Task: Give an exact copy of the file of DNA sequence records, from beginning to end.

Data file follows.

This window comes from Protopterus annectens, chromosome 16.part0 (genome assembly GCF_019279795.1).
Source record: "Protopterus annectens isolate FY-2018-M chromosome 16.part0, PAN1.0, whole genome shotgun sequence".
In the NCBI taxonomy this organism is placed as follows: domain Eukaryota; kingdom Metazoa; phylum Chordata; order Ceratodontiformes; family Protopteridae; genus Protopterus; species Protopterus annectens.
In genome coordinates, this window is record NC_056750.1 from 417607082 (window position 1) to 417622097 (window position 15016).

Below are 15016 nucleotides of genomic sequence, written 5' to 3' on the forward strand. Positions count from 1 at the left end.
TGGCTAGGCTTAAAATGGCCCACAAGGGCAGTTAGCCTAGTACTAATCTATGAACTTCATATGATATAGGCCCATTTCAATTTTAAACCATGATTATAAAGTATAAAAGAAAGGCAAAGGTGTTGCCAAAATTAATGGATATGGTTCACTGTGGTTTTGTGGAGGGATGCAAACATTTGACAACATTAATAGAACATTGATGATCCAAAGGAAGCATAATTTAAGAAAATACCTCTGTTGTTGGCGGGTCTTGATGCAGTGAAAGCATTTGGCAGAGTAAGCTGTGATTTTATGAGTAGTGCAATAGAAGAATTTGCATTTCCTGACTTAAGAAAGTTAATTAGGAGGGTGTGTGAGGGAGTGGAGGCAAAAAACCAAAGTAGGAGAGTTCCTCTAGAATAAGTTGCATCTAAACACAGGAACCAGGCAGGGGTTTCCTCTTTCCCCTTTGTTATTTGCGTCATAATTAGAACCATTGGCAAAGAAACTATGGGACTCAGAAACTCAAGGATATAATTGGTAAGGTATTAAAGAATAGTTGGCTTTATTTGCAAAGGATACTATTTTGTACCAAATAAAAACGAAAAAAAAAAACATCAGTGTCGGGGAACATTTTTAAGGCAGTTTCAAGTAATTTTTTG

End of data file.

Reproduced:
This window comes from Protopterus annectens, chromosome 16.part0 (genome assembly GCF_019279795.1).
Source record: "Protopterus annectens isolate FY-2018-M chromosome 16.part0, PAN1.0, whole genome shotgun sequence".
In the NCBI taxonomy this organism is placed as follows: domain Eukaryota; kingdom Metazoa; phylum Chordata; order Ceratodontiformes; family Protopteridae; genus Protopterus; species Protopterus annectens.
In genome coordinates, this window is record NC_056750.1 from 417607082 (window position 1) to 417622097 (window position 15016).

Below are 15016 nucleotides of genomic sequence, written 5' to 3' on the forward strand. Positions count from 1 at the left end.
TGGCTAGGCTTAAAATGGCCCACAAGGGCAGTTAGCCTAGTACTAATCTATGAACTTCATATGATATAGGCCCATTTCAATTTTAAACCATGATTATAAAGTATAAAAGAAAGGCAAAGGTGTTGCCAAAATTAATGGATATGGTTCACTGTGGTTTTGTGGAGGGATGCAAACATTTGACAACATTAATAGAACATTGATGATCCAAAGGAAGCATAATTTAAGAAAATACCTCTGTTGTTGGCGGGTCTTGATGCAGTGAAAGCATTTGGCAGAGTAAGCTGTGATTTTATGAGTAGTGCAATAGAAGAATTTGCATTTCCTGACTTAAGAAAGTTAATTAGGAGGGTGTGTGAGGGAGTGGAGGCAAAAAACCAAAGTAGGAGAGTTCCTCTAGAATAAGTTGCATCTAAACACAGGAACCAGGCAGGGGTTTCCTCTTTCCCCTTTGTTATTTGCGTCATAATTAGAACCATTGGCAAAGAAACTATGGGACTCAGAAACTCAAGGATATAATTGGTAAGGTATTAAAGAATAGTTGGCTTTATTTGCAAAGGATACTATTTTGTACCAAATAAAAACGAAAAAAAAAAACATCAGTGTCGGGGAACATTTTTAAGGCAGTTTCAAGTAATTTTTTG